Tentativeness and Timidity, two players not listed in your Bears program, were a couple of fourth-quarter replacements Sunday for Aggressiveness and Audacity.
At least that's how coach Mike Ditka viewed those two culprits who betrayed the legacy of the five-time NFC Central Division champion Bears.
"This is probably as disappointed as I've ever been in a football team," said Ditka, following a devastating 33-28 loss to the Houston Oilers in front of a stun-baked gathering of 64,383 at Soldier Field.
"Now, I don't know if we're capable of winning another football game. I don't think we are at this point. This football team is in disarray and we are not very good. We looked at some of our key guys for leadership and I'm notsure I see it.
"Maybe we aren't as tough as I thought we were. I always thought we were pretty tough, but I don't know."
The error-prone Bears (4-2), who lost starting linebacker Jim Morrissey for the season with a lacerated kidney, had a 28-19 lead with 4 minutes 55 seconds left before the Oilers (3-3) rallied for two touchdowns, including a 12-yard touchdown run by Lorenzo White with 1:46 left.
That winning score was set up by a 60-yard scamper by Allen Pinkett to the Bears' 19.
"Anybody who is disgruntled or disgusted with the way we played, should be," said Ditka, whose club has lost two straight for the first time since 1987 and has fallen into a first-place tie with Minnesota. "It's a little bit embarrassing week after week to have the same things happen."
There was enough blame in Sunday's defeat to pass around to the offense and defense. The Bears' offense turned the ball over six times (four interceptions and two fumbles). The defense yielded 457 total yards. But the players say they are determined to refrain from internal bickering.
"This is a football team. This isn't an offense and defense and special teams," said offensive tackle Jim Covert. "We had that (dissension) a couple of years ago and we don't want that anymore."
The defensive line, minus injured starters Dan Hampton and Trace Armstrong and with a hobbled Richard Dent, was ineffective on the pass rush. They failed to sack or even consistently pressure quarterback Warren Moon, who completed 16 of 26 passes for 317 yards and two touchdowns. He was intercepted twice.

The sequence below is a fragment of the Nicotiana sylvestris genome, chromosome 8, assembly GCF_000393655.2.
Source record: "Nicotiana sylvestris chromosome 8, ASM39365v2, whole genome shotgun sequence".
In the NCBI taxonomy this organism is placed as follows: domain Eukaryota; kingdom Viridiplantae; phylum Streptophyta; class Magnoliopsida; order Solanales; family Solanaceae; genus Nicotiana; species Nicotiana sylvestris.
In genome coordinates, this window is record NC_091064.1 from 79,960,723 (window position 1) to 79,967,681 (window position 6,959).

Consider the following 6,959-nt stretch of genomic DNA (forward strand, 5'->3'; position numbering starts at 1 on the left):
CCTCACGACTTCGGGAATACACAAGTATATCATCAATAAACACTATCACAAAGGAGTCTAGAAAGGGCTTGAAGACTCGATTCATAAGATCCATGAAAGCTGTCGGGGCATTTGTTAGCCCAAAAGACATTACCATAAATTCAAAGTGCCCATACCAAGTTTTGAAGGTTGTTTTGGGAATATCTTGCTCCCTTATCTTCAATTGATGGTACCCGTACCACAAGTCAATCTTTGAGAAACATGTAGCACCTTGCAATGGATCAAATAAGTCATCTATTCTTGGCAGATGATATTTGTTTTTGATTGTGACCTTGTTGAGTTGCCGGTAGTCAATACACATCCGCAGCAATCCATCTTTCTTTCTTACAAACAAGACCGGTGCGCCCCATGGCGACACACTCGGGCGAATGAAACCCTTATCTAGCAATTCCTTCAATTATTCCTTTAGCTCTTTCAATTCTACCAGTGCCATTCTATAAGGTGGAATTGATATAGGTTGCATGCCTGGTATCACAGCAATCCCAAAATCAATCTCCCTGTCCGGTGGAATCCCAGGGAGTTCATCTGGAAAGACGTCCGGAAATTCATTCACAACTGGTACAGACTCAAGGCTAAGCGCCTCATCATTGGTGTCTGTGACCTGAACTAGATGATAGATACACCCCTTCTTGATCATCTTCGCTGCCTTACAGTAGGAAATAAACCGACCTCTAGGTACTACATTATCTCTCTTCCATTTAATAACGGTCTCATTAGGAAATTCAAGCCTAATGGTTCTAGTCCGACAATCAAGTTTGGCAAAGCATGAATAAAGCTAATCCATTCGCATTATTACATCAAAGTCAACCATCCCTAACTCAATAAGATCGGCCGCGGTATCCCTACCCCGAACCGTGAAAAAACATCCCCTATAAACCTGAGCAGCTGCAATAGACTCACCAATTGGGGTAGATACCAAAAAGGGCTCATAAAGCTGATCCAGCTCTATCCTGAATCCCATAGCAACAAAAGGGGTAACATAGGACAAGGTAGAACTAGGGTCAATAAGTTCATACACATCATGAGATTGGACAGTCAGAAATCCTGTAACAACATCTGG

"Some guys will have taken one step closer to the Hall of Fame because they played against the Bears today," Ditka groused.
"You can't really win a game with six turnovers, that was the biggest part of the problem. But we had the game won with six turnovers."
Mike Tomczak completed 20 of 29 passes for 247 yards and three touchdowns. But his four interceptions were most painful.
"We're just not playing aggressive football," said Ditka. "We look like we're scared out there. When we have an opportunity on offense to scramble with the ball, we fall down. We don't scramble. Yet their guy (Moon) scrambles for 25 yards.
"We have opportunities on defense to make plays; we don't make them. Then we get caught in the middle of referees who don't know what they are doing. It gets to be a problem.
"Am I aggravated? Yes, I'm aggravated, because I don't remember feeling this bad in 1982 when I knew we couldn't play football," said Ditka, whose Bears were 3-6 in that strike year, his first as head coach.
The Bears opened the scoring on a 6-yard pass from Tomczak to Neal Anderson before Tony Zendejas converted a 27-yard field goal. Drew Hill then outsprinted Bears cornerback Vestee Jackson on a 42-yard TD pass to give Houston a 10-7 lead.
Anderson's 1-yard run that finished off a 57-yard drive gave the Bears the 14-10 lead with 37 seconds left until intermission.
The Oilers pulled to within 14-13 on a 19-yard field goal by Zendejas after the Bears stopped Houston on three tries from the 1.
A pass interference call on rookie cornerback Donnell Woolford guarding Kenny Jackson in the end zone gave the Oilers the ball at the 1. On the key third-down play, Mike Singletary stuffed Alonzo Highsmith for a yard loss.
A 79-yard pass play from Tomczak to a wide-open Dennis Gentry gave the Bears a more comfortable 21-13 advantage midway through the third period, but the Oilers, generally out of their element away from the Astrodome, failed to go quietly. Haywood Jeffires made a brilliant, diving catch of a 45-yard TD pass from Moon to pull to within 21-19 late in the third quarter, but the Oilers botched the extra point.
When Tomczak zipped a 7-yard TD pass to tight end James Thornton early in the fourth quarter, the Bears appeared safe with a 28-19 lead. However, another pass interference call on Woolford in the end zone set the Oilers upon the 1 again. This time Moon went into the end zone untouched and Zendejas converted to make it 28-26 Bears with 3:38 to go.
Ditka had to be restrained in the end zone as he argued the interference call.
Punter Maury Buford nailed the Oilers back on their own 12 with an effective 47-yard punt with no return. But Pinkett's 60-yard romp on a trap play against a Bears' blitz set Houston up at the Bears' 20. Woolford, guarding Curtis Duncan along the sideline with his back to the line of scrimmage, was unwittingly running parallel to Pinkett for about 20 yards. Finally, Lorenzo Lynch dragged Pinkett down from behind.
The Bears found it difficult to disagree with their coach's blunt postgame assessment.
"Coach probably has a point," said Tomczak. "He knows what it takes to win a National Football League championship. I'm sure we're going to regroup and re-evaluate ourselves.
"I still believe in myself. I'll be back. Let's not harp on the negative too much."Copyright © 2015, Los Angeles Times